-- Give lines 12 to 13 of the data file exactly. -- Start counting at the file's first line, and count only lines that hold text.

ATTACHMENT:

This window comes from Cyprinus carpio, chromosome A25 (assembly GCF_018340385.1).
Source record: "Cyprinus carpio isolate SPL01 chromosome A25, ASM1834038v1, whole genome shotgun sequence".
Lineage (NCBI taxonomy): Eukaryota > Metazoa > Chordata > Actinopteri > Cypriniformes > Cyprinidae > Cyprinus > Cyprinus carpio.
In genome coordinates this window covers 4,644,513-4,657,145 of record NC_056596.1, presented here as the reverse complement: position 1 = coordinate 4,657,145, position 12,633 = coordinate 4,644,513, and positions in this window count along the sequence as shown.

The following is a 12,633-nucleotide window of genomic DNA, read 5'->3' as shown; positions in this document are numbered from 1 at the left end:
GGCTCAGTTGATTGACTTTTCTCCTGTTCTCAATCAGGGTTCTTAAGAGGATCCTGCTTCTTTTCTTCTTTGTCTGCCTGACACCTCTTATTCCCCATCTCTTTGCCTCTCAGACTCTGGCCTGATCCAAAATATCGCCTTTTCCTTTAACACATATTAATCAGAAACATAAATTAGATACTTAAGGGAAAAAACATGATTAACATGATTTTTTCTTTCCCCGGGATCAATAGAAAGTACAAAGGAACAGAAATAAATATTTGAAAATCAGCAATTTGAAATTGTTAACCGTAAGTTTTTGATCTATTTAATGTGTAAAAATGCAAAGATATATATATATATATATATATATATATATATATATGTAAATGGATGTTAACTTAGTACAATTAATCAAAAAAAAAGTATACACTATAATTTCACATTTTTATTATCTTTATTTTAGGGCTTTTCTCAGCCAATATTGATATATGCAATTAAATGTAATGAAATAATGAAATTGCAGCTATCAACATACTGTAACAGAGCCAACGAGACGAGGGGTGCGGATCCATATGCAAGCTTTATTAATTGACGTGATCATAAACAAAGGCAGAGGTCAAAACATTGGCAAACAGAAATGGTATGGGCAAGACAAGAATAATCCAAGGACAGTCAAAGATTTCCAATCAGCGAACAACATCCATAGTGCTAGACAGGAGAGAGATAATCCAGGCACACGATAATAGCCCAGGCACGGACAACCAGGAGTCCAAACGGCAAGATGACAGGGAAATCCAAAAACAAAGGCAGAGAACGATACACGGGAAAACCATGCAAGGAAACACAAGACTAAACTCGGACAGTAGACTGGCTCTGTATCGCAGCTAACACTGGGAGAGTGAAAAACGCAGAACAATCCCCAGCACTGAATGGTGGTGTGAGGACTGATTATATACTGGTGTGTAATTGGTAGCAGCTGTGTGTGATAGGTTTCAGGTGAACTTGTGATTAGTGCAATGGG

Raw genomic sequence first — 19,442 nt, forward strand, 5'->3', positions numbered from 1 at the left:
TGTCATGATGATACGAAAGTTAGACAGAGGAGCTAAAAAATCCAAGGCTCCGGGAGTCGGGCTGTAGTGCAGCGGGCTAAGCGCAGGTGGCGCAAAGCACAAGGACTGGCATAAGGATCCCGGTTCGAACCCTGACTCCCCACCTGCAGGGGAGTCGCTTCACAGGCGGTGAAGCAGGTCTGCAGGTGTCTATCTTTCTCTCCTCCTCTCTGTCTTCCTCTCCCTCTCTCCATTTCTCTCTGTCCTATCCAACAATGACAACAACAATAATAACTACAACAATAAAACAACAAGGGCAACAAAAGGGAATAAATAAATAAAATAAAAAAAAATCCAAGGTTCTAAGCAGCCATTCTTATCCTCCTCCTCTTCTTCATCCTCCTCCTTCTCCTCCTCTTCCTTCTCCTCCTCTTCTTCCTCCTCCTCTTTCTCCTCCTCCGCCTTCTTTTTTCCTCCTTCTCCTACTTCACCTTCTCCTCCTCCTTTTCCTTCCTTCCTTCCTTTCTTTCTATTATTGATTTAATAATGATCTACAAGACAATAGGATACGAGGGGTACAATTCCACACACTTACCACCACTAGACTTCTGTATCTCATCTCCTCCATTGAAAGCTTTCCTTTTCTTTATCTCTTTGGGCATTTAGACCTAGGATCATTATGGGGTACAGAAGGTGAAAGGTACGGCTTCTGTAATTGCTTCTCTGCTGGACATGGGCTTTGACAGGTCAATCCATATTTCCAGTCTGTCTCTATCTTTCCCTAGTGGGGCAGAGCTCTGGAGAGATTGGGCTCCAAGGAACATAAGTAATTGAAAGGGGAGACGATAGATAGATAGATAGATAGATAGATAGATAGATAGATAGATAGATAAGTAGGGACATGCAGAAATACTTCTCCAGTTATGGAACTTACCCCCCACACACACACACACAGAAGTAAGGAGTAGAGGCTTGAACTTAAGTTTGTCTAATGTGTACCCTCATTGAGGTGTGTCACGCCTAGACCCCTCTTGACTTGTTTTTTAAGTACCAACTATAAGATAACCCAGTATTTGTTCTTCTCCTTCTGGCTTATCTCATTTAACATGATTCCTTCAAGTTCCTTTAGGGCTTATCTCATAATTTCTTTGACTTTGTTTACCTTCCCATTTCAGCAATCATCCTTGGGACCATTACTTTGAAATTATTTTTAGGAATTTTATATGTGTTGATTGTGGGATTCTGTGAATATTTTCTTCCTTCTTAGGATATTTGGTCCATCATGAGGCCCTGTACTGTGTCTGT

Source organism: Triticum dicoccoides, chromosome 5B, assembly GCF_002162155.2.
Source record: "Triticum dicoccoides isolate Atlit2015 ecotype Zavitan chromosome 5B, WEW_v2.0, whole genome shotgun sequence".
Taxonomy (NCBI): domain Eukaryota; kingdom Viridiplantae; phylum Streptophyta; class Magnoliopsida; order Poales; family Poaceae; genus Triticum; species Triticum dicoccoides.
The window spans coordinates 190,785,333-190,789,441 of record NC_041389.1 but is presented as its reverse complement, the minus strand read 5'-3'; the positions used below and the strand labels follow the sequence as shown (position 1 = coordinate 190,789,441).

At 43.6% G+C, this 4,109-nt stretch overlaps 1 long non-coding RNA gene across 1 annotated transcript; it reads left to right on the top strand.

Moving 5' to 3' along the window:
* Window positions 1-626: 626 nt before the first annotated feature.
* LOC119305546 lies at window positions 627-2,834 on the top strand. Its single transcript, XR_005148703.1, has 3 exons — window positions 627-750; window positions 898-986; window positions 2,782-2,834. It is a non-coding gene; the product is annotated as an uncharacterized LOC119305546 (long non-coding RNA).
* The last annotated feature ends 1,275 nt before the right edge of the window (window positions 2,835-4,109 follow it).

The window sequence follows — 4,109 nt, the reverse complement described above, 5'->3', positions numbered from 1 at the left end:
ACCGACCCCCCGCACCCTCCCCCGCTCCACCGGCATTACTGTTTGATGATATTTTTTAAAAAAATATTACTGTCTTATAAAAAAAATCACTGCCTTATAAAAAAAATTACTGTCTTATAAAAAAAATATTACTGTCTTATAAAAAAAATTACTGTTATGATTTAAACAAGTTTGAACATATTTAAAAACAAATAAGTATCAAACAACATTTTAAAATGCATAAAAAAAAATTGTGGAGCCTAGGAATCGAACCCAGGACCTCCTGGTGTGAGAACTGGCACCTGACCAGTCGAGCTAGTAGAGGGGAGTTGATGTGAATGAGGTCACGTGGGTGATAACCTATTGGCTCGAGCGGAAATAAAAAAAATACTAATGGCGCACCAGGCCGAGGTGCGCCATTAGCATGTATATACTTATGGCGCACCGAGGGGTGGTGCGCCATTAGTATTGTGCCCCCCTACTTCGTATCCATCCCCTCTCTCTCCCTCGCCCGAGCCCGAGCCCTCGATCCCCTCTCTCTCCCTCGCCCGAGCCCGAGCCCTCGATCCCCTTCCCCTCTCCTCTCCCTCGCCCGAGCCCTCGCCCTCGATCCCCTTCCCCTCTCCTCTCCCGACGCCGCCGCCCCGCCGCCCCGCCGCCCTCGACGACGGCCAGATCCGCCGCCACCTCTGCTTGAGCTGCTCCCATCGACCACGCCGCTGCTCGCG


The window spans coordinates 190,785,333-190,789,441 of record NC_041389.1 but is presented as its reverse complement, the minus strand read 5'-3'; the positions used below and the strand labels follow the sequence as shown (position 1 = coordinate 190,789,441).

At 43.6% G+C, this 4,109-nt stretch overlaps 1 long non-coding RNA gene across 1 annotated transcript; it reads left to right on the top strand.